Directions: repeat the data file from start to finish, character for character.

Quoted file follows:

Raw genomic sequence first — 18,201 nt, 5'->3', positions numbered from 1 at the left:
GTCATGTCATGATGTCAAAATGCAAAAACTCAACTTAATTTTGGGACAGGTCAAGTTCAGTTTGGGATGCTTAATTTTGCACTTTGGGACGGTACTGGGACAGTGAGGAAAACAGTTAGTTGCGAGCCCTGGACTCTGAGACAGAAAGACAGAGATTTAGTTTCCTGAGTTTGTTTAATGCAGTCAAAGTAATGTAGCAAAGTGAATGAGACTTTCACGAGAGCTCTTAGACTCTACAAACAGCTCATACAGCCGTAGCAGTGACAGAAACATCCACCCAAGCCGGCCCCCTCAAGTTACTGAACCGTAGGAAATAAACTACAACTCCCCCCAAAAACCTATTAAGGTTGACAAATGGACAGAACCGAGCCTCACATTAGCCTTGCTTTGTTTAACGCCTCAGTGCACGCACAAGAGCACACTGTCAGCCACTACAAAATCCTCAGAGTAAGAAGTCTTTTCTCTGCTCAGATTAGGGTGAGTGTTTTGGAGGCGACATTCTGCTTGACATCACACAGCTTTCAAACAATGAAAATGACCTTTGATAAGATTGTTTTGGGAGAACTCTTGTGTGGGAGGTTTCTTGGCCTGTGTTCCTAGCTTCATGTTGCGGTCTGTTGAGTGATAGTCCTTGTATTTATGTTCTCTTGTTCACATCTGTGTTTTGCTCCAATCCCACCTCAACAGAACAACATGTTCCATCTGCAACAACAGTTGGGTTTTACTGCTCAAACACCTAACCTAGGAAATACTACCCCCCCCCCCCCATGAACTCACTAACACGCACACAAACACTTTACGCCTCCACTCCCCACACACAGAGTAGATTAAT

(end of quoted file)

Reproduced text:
Raw genomic sequence first — 18,201 nt, 5'->3', positions numbered from 1 at the left:
GTCATGTCATGATGTCAAAATGCAAAAACTCAACTTAATTTTGGGACAGGTCAAGTTCAGTTTGGGATGCTTAATTTTGCACTTTGGGACGGTACTGGGACAGTGAGGAAAACAGTTAGTTGCGAGCCCTGGACTCTGAGACAGAAAGACAGAGATTTAGTTTCCTGAGTTTGTTTAATGCAGTCAAAGTAATGTAGCAAAGTGAATGAGACTTTCACGAGAGCTCTTAGACTCTACAAACAGCTCATACAGCCGTAGCAGTGACAGAAACATCCACCCAAGCCGGCCCCCTCAAGTTACTGAACCGTAGGAAATAAACTACAACTCCCCCCAAAAACCTATTAAGGTTGACAAATGGACAGAACCGAGCCTCACATTAGCCTTGCTTTGTTTAACGCCTCAGTGCACGCACAAGAGCACACTGTCAGCCACTACAAAATCCTCAGAGTAAGAAGTCTTTTCTCTGCTCAGATTAGGGTGAGTGTTTTGGAGGCGACATTCTGCTTGACATCACACAGCTTTCAAACAATGAAAATGACCTTTGATAAGATTGTTTTGGGAGAACTCTTGTGTGGGAGGTTTCTTGGCCTGTGTTCCTAGCTTCATGTTGCGGTCTGTTGAGTGATAGTCCTTGTATTTATGTTCTCTTGTTCACATCTGTGTTTTGCTCCAATCCCACCTCAACAGAACAACATGTTCCATCTGCAACAACAGTTGGGTTTTACTGCTCAAACACCTAACCTAGGAAATACTACCCCCCCCCCCCCATGAACTCACTAACACGCACACAAACACTTTACGCCTCCACTCCCCACACACAGAGTAGATTAAT